But that doesn't mean MIBG is ineffective.
"It's considered the standard of care in Europe and the United States for recurrent neuroblastoma," says Grupp. "It's not an unproven treatment with no basis in medical science. Actually, the results are often very good."
Paul VanNocker appealed HealthAmerica's decision, which once again denied MIBG.
"They have a plan for Kyler," says Paul angrily. "Their plan is for him to die."
HealthAmerica spokeswoman Kendall Marcocci told me that she was not permitted to divulge the amount of money the company has paid so far for Kyler's treatment, but Paul VanNocker says that the figure is between $1.6 million and $1.8 million. He was not sure what Kyler's MIBG therapy would cost, since it's unclear how many MIBG treatments Kyler might require, but Grupp says that the treatment is actually less expensive than other cancer therapies.
Which seems to support Marcocci's contention that HealthAmerica has declined Kyler's MIBG therapy not because of its cost, but because of its experimental nature. Marcocci wouldn't discuss specifics of Kyler's case but said the company isn't in the business of treating patients; it instead applies a "medical-based-evidence approach" to determining whether a requested treatment is a covered benefit. Except that, by denying the only effective treatment available to Kyler, HealthAmerica has usurped the opinion of the doctor who knows what Kyler needs to survive.
Sorry, but that absolutely puts the company in the business of treating patients.
I have to say, when I hear people fret that a public insurance option would take medical decisions out of doctors' hands and place them in the mitts of bloodless bureaucrats, I have to scratch my head.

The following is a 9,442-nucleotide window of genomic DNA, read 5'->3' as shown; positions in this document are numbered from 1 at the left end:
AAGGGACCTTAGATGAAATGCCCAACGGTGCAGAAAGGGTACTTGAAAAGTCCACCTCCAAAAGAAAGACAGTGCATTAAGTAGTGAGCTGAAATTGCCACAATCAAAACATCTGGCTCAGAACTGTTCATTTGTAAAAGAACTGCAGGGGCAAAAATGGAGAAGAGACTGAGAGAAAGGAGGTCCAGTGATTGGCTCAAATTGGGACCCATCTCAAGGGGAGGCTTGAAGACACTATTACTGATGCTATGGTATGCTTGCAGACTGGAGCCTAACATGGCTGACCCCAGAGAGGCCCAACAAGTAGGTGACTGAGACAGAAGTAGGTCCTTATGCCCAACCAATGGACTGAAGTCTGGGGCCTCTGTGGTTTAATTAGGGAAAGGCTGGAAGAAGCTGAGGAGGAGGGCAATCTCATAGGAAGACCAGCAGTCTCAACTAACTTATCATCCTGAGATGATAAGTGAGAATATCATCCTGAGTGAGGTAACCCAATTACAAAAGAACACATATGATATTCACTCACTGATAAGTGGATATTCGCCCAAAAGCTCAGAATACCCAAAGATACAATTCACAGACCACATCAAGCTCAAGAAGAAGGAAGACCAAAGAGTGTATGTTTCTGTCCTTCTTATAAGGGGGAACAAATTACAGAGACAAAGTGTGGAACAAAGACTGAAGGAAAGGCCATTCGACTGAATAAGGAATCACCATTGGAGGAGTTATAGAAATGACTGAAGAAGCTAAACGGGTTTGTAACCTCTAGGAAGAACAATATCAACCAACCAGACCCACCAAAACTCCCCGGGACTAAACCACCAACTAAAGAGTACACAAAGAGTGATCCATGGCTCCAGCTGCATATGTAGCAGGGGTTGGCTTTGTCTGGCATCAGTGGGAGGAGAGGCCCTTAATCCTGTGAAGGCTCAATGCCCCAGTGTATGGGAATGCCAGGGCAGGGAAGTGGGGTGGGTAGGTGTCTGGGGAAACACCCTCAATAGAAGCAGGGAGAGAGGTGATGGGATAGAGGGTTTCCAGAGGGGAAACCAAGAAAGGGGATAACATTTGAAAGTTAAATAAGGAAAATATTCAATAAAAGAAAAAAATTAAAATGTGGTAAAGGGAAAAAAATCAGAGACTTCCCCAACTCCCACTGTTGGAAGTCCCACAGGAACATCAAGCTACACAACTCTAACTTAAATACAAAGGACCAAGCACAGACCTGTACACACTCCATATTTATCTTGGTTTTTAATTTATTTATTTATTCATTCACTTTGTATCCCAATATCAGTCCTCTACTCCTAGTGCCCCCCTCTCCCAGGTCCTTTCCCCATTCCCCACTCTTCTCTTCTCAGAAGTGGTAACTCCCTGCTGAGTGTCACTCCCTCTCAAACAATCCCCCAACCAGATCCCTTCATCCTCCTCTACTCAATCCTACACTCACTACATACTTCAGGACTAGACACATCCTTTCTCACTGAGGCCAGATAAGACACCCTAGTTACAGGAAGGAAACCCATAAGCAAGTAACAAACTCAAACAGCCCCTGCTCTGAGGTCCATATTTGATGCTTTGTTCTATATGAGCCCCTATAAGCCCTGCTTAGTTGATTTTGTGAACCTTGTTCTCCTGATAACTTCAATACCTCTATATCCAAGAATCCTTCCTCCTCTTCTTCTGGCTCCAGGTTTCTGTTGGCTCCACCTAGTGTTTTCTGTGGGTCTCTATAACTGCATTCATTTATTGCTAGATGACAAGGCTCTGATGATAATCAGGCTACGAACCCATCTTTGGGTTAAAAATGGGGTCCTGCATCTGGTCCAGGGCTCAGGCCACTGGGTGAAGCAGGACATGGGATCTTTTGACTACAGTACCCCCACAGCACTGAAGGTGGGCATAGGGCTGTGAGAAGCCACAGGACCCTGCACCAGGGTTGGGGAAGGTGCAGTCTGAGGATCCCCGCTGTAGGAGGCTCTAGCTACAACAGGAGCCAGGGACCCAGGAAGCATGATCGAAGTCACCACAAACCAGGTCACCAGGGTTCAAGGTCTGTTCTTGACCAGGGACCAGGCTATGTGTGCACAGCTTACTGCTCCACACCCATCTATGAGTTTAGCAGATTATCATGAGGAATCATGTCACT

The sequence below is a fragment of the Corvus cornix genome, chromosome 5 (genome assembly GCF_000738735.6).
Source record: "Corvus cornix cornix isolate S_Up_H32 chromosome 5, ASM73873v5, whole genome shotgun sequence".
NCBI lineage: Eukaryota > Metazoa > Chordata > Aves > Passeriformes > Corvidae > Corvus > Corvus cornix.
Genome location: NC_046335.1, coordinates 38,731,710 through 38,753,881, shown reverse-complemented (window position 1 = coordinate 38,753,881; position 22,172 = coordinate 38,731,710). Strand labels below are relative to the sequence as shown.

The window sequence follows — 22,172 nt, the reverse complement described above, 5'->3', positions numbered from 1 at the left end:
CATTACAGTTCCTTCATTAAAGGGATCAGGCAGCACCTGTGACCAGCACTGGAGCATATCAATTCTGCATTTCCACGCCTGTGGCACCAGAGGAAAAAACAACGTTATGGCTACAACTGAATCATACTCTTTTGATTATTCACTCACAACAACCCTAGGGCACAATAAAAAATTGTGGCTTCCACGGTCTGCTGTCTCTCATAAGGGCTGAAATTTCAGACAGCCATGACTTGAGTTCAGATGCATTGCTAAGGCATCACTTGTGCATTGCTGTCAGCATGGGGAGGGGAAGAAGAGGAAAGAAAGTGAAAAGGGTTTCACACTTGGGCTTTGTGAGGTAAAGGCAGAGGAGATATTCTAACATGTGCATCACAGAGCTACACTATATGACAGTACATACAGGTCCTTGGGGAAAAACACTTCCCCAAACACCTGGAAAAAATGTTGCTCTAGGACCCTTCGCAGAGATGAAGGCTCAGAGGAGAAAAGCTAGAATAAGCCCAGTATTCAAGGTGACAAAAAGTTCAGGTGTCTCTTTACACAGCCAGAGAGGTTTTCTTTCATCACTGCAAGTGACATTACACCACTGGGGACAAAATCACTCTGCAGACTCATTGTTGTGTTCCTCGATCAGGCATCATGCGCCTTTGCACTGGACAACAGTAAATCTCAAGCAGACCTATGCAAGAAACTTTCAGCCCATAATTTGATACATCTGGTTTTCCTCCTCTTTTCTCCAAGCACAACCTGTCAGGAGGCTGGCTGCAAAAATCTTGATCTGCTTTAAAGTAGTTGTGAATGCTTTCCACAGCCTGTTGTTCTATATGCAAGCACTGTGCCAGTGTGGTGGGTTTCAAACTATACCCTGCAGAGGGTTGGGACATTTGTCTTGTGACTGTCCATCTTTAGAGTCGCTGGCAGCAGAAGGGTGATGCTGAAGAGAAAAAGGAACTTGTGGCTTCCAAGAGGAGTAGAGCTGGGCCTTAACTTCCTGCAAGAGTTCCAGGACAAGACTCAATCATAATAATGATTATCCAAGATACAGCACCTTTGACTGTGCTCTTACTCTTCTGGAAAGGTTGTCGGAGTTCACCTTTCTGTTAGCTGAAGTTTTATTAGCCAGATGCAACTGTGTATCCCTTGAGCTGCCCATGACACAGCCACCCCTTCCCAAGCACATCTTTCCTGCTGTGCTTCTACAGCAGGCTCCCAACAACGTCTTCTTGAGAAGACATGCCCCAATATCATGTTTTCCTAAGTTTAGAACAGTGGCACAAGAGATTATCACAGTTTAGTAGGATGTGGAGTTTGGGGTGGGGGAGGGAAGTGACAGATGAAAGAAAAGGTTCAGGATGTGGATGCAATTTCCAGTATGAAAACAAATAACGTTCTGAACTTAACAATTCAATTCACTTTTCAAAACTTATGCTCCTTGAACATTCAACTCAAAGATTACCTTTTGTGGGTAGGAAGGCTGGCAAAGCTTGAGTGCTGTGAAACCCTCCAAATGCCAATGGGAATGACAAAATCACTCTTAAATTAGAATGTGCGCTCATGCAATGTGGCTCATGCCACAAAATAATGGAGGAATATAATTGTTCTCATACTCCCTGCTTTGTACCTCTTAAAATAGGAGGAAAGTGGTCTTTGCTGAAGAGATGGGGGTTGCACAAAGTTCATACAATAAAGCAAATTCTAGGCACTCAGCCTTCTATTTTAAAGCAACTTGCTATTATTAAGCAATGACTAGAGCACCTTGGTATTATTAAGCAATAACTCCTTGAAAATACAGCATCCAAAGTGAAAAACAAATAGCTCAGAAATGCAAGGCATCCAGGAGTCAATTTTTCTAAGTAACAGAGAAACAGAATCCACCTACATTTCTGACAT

Do they not understand that bloodless bureaucrats are already in control? And that the "death panels" everyone fears already exist in the insurance industry?
To deny Kyler coverage is to prescribe his death.
Last week, CHOP agreed to proceed with Kyler's first MIBG procedure, assuming that Medi-caid will pick up the tab. He withstood the procedure well and is back at school, happy to be among his playmates again.
If Medicaid doesn't come through, the VanNockers have no savings to pay for additional MIBG procedures that Kyler might need to stay alive, because the out-of-pocket costs associated with Kyler's illness have left them bankrupt. Paul estimates that he and Maria have spent "well over $60,000" of their own money - exhausting cash savings, IRAs and almost every asset but their home to pay expenses not covered by insurance.
"If Kyler can't have MIBG, he will have to enter hospice care," says Paul. "He'll have a good month, and then he will lose the ability to walk. Then he will become bedridden. And then he will die a slow, agonizing death."
MIBG is the only option to postpone that terrible possibility for as long as possible.
But the death panel's decision, it seems, is final.